microfilm,index to vital records in the local papers city directories, access to ancestry.com
Family History Center, Loudonville; access to state census, church records
Churches and cemeteries
Other libraries have access to ancestry.com and other paid sites

Sites: http://www.usgenweb.org free, information input by volunteers, very localized
http://www.ancestry.com available at many libraries, by subscription at home
http://www.heritagequest.com available at libraries, by subscription at home
http://www.familysearch.org the Latter Day Saints (Mormon) website- free
http://www.dar.org the site of the Daughters of the American Revolution-
http://www.rootsweb.org another free site
http://www.nara.gov the National Archives site
http://www.ellisisland.org all of the arrivals at Castle Garden and Ellis Island
http://www.rootsweb.ancestry.com/~nytigs Troy Irish Genealogical Society- index of probate records in
Rens. Cty, lots of other Irish related stuff

There are thousands of websites that may help with family research. Also, remember that every town in New York State has a town historian who should at least be able to point you in the right direction. And every town hall will have vital records from about 1880 on. Good luck!

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An Insight into the 18th Century: The Inventories of the Estate of Andrew and Eve Diver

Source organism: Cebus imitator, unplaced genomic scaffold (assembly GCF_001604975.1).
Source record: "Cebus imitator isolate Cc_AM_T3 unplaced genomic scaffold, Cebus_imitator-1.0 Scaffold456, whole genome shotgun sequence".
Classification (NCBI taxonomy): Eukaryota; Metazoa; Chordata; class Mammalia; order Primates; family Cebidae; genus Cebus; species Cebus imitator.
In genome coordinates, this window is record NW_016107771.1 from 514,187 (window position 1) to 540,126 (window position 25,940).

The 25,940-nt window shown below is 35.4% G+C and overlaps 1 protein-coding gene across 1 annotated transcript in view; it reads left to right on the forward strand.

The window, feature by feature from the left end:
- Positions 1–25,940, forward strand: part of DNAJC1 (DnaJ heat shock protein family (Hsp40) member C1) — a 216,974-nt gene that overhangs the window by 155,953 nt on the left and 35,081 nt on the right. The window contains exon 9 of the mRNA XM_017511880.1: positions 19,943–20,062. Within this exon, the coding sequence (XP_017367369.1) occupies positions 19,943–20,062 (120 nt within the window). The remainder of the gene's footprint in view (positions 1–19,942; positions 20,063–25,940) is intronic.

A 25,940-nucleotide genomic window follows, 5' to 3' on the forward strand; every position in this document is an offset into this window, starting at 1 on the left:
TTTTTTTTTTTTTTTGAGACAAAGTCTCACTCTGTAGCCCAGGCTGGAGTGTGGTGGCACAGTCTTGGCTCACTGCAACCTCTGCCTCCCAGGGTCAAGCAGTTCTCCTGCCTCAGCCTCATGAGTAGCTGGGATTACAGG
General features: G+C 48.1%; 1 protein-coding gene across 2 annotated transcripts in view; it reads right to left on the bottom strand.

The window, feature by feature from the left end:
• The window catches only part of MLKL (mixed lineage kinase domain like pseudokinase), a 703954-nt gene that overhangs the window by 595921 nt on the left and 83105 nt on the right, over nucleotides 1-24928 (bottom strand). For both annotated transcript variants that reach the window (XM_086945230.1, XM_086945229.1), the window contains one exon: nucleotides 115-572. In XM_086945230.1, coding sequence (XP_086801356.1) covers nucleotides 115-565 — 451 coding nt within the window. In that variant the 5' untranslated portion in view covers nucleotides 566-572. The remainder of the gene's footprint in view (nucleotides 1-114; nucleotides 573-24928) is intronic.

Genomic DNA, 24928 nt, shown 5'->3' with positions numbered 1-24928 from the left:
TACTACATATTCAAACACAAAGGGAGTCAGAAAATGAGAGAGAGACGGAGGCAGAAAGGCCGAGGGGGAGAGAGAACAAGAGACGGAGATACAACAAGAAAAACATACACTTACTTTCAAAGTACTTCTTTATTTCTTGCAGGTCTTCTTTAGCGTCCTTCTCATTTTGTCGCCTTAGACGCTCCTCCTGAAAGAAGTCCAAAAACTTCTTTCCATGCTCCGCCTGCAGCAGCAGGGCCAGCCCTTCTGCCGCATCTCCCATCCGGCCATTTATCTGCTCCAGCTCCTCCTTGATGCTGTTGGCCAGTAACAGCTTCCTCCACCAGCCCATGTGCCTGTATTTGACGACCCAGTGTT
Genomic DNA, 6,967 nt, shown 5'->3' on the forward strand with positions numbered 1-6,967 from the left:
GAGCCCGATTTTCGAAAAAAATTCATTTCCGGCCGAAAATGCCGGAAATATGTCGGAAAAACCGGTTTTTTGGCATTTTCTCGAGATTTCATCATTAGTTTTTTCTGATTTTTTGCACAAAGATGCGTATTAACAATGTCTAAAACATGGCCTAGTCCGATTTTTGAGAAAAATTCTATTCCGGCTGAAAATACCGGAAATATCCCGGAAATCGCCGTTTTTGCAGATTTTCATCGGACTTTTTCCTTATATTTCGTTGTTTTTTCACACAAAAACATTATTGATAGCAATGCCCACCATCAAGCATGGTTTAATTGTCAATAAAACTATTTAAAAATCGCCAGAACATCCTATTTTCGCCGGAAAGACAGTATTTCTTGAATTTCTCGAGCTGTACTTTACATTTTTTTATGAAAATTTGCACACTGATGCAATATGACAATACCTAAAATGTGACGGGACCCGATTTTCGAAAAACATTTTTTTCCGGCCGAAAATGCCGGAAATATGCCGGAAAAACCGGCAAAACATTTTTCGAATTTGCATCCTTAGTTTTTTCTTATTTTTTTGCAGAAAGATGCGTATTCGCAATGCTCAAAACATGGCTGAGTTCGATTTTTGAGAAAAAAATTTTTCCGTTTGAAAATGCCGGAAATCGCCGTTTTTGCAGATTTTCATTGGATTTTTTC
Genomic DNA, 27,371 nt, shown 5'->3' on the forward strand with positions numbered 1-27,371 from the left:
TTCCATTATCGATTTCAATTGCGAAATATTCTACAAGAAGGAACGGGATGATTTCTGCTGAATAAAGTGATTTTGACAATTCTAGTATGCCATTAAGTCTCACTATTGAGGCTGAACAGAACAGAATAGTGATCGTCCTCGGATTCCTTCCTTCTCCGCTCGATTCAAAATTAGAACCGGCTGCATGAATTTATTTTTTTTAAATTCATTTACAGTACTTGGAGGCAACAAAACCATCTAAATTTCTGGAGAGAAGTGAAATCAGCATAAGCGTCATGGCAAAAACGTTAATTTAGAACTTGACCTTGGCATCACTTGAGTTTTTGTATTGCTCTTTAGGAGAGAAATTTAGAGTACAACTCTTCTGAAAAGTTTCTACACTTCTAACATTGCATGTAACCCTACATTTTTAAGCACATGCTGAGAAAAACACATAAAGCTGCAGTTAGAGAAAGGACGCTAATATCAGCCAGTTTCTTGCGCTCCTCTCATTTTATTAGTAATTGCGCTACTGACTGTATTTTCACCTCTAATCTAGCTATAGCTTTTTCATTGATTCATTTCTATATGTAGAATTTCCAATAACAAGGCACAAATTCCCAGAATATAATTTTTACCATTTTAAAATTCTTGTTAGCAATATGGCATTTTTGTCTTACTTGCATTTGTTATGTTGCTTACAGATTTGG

Most people in Schaghticoke are familiar with the Diver Library, donated to the village by Alexander and Arvilla Diver around 1940. This post is about the Divers who lived in Schaghticoke about 1800, Andrew and Eve. Eve was born in the 1740’s in Dutchess County, part of a large family which had come to the New World from what is now Germany. Andrew Diver probably immigrated to the area from Great Britain as a young man. Andrew and Eve Overocker married about 1760 in Kingston and moved to the Schaghticoke/Pittstown border area just before the Revolution. Eve’s family moved as well. There are still Overockers in the area. By 1800, Andrew was one of the ten wealthiest men in town, as was Eve’s brother, Jacob Overocker. Andrew’s wealth of over $10,000 was primarily in real estate. He and Eve had seven children.
Andrew died without a will in 1809, and Eve died just months later. They are buried in the Lutheran Cemetery at the junction of Melrose-Valley Falls Road and Northline Drive in Melrose. Since they died without wills, the estate of Andrew and Eve had to be inventoried and go through probate. One interesting insight gained in looking at the file is that neither Eve nor her eldest son Michael could write- both signed legal documents with an X.
Andrew’s widow, Eve, was named administratrix of the estate, along with her brother Martin Overocker; Jacob Yates, son of the local Revolutionary War Colonel; and James Brookins, himself an officer in the Green Mountain Boys, and now a neighbor. John and Henry Grawberger, Jr., “two competent persons,” acted as appraisers.